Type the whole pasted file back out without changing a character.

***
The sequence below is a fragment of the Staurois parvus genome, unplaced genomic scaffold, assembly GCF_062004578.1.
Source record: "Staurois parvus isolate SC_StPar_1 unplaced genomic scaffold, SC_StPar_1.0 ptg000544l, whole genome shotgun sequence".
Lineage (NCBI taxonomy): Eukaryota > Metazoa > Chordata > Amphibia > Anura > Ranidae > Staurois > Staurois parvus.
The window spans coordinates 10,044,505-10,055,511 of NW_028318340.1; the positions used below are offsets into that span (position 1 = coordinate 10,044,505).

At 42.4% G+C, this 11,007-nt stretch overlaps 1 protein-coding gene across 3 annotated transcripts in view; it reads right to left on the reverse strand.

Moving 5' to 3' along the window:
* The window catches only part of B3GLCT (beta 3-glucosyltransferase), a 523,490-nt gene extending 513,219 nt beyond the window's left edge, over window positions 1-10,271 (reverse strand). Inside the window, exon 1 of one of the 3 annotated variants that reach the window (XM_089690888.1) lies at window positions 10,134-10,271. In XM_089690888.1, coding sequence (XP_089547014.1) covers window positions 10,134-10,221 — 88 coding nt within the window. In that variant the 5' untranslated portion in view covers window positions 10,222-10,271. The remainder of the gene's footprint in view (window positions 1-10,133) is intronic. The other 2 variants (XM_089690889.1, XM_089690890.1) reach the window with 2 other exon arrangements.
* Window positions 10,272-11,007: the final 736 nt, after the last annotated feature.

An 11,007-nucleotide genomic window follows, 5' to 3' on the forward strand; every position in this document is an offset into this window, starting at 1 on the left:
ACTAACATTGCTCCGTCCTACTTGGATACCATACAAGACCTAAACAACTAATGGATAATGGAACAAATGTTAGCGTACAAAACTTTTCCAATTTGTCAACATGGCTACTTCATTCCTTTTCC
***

The sequence below is a fragment of the Staurois parvus genome, unplaced genomic scaffold, assembly GCF_062004578.1.
Source record: "Staurois parvus isolate SC_StPar_1 unplaced genomic scaffold, SC_StPar_1.0 ptg000544l, whole genome shotgun sequence".
Lineage (NCBI taxonomy): Eukaryota > Metazoa > Chordata > Amphibia > Anura > Ranidae > Staurois > Staurois parvus.
The window spans coordinates 10,044,505-10,055,511 of NW_028318340.1; the positions used below are offsets into that span (position 1 = coordinate 10,044,505).

At 42.4% G+C, this 11,007-nt stretch overlaps 1 protein-coding gene across 3 annotated transcripts in view; it reads right to left on the reverse strand.

Moving 5' to 3' along the window:
* The window catches only part of B3GLCT (beta 3-glucosyltransferase), a 523,490-nt gene extending 513,219 nt beyond the window's left edge, over window positions 1-10,271 (reverse strand). Inside the window, exon 1 of one of the 3 annotated variants that reach the window (XM_089690888.1) lies at window positions 10,134-10,271. In XM_089690888.1, coding sequence (XP_089547014.1) covers window positions 10,134-10,221 — 88 coding nt within the window. In that variant the 5' untranslated portion in view covers window positions 10,222-10,271. The remainder of the gene's footprint in view (window positions 1-10,133) is intronic. The other 2 variants (XM_089690889.1, XM_089690890.1) reach the window with 2 other exon arrangements.
* Window positions 10,272-11,007: the final 736 nt, after the last annotated feature.

An 11,007-nucleotide genomic window follows, 5' to 3' on the forward strand; every position in this document is an offset into this window, starting at 1 on the left:
ACTAACATTGCTCCGTCCTACTTGGATACCATACAAGACCTAAACAACTAATGGATAATGGAACAAATGTTAGCGTACAAAACTTTTCCAATTTGTCAACATGGCTACTTCATTCCTTTTCC